NVIDIA NAMES FOUR NEW CUDA FELLOWSApril 10, 2012
Today, we added four outstanding research and academic leaders to the CUDA Fellows Program, which recognizes individuals committed to championing the adoption and use of the CUDA architecture and GPU computing.
The new Fellows are:
- Lorena Barba, Boston University
- Manuel Ujaldón, University of Malaga
- Scott Le Grand, Amazon.com Inc.
- Takayuki Aoki, Tokyo Tech
These new CUDA Fellows work in fields that include multicore architectures, biomedical image processing, cloud computing, quantum chemistry and fluid dynamics. Each receives the latest NVIDIA Tesla GPUs, a travel stipend, support from NVIDIA technical staff and priority access to NVIDIA GPU hardware and software.
“Each of these individuals has demonstrated a passion and commitment to using CUDA and the power of GPU computing to help solve some of the worlds’ most challenging computational problems,” said Bill Dally, chief scientist at NVIDIA. “We look forward to working with them to continue spreading the word about the industry-changing impact GPU computing offers to developers, researchers and academics worldwide.”
The CUDA Fellows Program was established to recognize, reward and assist researchers who use the CUDA architecture within their disciplines or geographies. CUDA Fellows have demonstrated the benefits of GPU computing to advance their fields of research and have been instrumental in introducing GPU computing to their peers.
The new CUDA Fellows were selected by NVIDIA’s research team and join an exclusive group of current CUDA Fellows: Mike Giles of Oxford University, P.J. Narayanan of IIIT-Hyderabad, Dan Negrut of University of Wisconsin, John Stone of UIUC, and Ross Walker of SD Supercomputing Center.
Here’s a bit of background information on our newest CUDA Fellows:
Lorena Barba, Boston University
Lorena is an assistant professor of mechanical engineering at Boston University. From 2004 to 2008, she was a lecturer in applied mathematics at the University of Bristol, England. She received her Ph.D. in aeronautics from the California Institute of Technology in 2004 and undergraduate degrees (BSc and PEng) in mechanical engineering from Universidad Técnica Federico Santa María in Valparaíso, Chile.
Lorena is a faculty fellow of the Boston University Rafik Hariri Institute for Computing and Computational Science & Engineering and a visiting research professor at the Scientific and Technological Center of Valparaíso (Centro Científico-Tecnológico de Valparaíso) in Chile.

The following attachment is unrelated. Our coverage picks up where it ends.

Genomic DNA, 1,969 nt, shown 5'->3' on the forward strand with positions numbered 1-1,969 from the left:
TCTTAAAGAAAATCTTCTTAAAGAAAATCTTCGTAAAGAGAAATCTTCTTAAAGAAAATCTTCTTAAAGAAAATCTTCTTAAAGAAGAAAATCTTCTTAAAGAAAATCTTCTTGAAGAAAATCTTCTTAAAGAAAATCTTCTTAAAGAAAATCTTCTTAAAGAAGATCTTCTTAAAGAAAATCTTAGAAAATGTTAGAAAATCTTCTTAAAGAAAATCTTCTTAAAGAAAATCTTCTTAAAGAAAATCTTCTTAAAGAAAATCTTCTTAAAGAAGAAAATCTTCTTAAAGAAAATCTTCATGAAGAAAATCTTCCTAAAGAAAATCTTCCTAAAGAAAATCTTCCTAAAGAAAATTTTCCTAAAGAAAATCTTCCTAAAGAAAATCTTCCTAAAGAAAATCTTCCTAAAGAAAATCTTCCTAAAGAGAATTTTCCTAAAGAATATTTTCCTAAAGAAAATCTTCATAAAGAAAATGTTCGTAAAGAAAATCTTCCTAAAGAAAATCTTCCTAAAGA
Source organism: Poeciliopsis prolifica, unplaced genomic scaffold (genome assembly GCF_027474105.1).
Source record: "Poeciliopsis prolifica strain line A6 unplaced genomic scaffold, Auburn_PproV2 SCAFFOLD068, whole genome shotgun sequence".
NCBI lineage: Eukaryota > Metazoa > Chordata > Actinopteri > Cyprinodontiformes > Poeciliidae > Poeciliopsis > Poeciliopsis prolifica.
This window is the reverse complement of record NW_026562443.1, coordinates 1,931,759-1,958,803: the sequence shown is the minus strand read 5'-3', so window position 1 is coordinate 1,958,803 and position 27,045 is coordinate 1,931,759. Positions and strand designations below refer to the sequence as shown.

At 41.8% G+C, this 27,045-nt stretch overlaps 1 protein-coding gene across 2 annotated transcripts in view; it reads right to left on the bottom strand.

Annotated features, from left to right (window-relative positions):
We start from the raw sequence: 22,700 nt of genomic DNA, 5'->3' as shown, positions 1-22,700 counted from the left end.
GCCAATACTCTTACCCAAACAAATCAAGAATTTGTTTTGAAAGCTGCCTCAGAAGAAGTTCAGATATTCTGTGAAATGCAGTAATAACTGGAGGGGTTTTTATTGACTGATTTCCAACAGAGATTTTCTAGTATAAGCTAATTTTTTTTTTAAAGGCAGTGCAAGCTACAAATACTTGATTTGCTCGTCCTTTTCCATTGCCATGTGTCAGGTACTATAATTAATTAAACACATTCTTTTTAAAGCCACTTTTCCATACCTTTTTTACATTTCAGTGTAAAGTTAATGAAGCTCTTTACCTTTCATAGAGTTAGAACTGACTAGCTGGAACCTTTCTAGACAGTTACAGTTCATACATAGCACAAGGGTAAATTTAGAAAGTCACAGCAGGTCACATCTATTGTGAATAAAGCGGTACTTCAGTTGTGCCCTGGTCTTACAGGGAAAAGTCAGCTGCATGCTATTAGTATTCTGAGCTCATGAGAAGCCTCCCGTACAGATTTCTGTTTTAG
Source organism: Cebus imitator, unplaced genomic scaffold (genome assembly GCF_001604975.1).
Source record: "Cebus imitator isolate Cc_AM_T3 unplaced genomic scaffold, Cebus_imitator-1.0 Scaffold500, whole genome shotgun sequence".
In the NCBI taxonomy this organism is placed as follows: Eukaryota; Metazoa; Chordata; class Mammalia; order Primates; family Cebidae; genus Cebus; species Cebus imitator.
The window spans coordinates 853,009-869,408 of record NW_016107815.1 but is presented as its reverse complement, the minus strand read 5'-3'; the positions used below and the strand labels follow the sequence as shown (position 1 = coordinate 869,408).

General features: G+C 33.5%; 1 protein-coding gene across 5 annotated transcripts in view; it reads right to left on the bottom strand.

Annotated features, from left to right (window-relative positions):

Lorena first got involved with GPU computing in 2007 and has been an advocate of using GPUs in scientifically developing countries in need of high-performance computing. GPU computing presents an opportunity to leverage supercomputers at institutions that may lack larger infrastructures. She personally drove the adoption of GPUs at Universidad Técnica Federico Santa María, which became Chile’s first CUDA Teaching Center in 2011.
Manuel Ujaldón, University of Malaga
Manuel is an associate professor in the Computer Architecture Department at the University of Malaga, Spain, and conjoint senior lecturer in the School of Electrical Engineering and Computer Science at the University of Newcastle, Australia.
He worked on parallelizing compilers, finishing his Ph.D. thesis in 1996 by developing a data-parallel compiler for sparse matrix and irregular applications. During this time, he was part of the HPF and MPI Forums, working as post-doc in the Computer Science Department at the University of Maryland, College Park.
Manuel joined the GPGPU movement in early 2003 using Cg and wrote the first book in Spanish about programming GPUs for general purpose computing. The book described how to map irregular applications and linear algebra algorithms on GPUs.
Manuel adopted CUDA when it was first released in 2006, focusing on image processing and biomedical applications. Over the past five years, he has authored more than 40 papers in journals and international conferences in these two areas. He has taught more than 30 courses on CUDA programming worldwide, including academic programs in European, North American and Australian universities. He has also been honored with NVIDIA Academic Partnership awards from 2008 to 2011, NVIDIA Teaching Center awards from 2011 to 2013 and an NVIDIA Research Center award in 2012.
Scott Le Grand, Amazon
He developed Genesis as the first molecular modeling system for home computers in 1987, the distributed computing protein folding project Folderol in 2000 and the networkable 3D space shooter BattleSphere for the Atari Jaguar later that year.
More recently, he ported the Folding@Home codebase to CUDA, achieving a 5x speedup over previous efforts and is responsible for approximately 2.6 petaFLOPs of the project’s computational firepower. He is best known for his work porting the AMBER molecular dynamics package to CUDA, achieving record-breaking performance in the process.
He earned a B.S. in biology from Siena College and a Ph.D. in biochemistry from Pennsylvania State University.
Takayuki Aoki, Tokyo Tech
Takayuki is a professor at the Tokyo Institute of Technology and deputy director of the Global Scientific Information and Computing Center. He has been awarded the Computational Mechanics Achievement Award from Japan Society of Mechanical Engineers (JSME), the Achievement Award from the Japan Society for Industrial and Applied Mathematics (JSIAM) and many other awards and honors in visualization.
Takayuki authored the first book in Japanese on CUDA programming and applications. His research covers numerical schemes for computational fluid dynamics, numerical weather prediction, multiphase flow simulation and large-scale high performance computing applications. He was also awarded the Gordon Bell Prize Special Achievements in Scalability and Time-to-Solution in 2011.